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How to Maximize Your Social Security Check

Taking a spousal benefit first, then your own, can raise your total in a big way

En español | Q. I’m 66 and trying to decide whether to apply for Social Security benefits. I plan to continue working four or five more years. My husband is 70 and began benefits at 66. Is it prudent for me to start mine now and squirrel them away — or should I wait until 70 for maximum benefits?

See also: Top 25 Social Security questions.

A. Before you make a choice, you should consider a third option that could substantially increase the money you and your husband would get from Social Security over the next few years. This option is only available to people who have reached full retirement age, like you and your husband.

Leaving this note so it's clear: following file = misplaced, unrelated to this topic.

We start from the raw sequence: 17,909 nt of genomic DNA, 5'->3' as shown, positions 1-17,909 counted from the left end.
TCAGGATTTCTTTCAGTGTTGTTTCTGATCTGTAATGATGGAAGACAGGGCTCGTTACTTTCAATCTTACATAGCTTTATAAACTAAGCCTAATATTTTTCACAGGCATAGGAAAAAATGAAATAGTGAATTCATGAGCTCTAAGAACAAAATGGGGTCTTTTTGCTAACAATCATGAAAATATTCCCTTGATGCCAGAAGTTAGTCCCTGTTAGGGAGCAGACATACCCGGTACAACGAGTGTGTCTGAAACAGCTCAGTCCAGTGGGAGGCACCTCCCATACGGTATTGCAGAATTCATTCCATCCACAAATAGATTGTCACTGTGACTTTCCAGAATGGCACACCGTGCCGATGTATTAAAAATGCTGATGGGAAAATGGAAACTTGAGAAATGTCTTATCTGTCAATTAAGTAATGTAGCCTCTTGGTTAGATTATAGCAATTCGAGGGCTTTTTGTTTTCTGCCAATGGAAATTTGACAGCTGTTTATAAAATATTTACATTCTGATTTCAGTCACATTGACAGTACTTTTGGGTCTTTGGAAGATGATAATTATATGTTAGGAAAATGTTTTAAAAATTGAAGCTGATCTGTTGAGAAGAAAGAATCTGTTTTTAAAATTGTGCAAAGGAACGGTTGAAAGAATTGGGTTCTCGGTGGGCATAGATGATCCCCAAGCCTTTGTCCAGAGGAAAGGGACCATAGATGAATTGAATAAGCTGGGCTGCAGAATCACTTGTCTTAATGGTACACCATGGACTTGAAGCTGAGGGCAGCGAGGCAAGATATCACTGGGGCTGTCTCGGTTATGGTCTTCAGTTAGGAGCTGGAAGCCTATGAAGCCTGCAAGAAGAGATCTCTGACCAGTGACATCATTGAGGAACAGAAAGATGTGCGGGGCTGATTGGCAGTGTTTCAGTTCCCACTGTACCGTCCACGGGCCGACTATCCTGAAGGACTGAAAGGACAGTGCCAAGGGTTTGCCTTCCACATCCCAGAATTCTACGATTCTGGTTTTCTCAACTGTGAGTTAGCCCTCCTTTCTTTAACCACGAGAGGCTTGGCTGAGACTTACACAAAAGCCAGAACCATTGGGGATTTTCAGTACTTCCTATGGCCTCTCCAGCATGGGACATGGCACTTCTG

Here’s how it works:
You delay taking benefits based on your own work record and, instead, apply for benefits as a spouse on your husband’s record. Your check would be equal to 50 percent of your husband’s.

And because you held back on your own benefits, you would accrue “delayed retirement credits” that would bump up your own future check by 8 percent a year until age 70 — 32 percent in total.

Then, when you turn 70, you could switch to your own benefit, if it’s larger than your spousal benefit.

For more information on this and another maximizing strategy, see this AARP Bulletin article on little-known strategies to increase your Social Security benefit.

You may also like: Are Social Security numbers reused?

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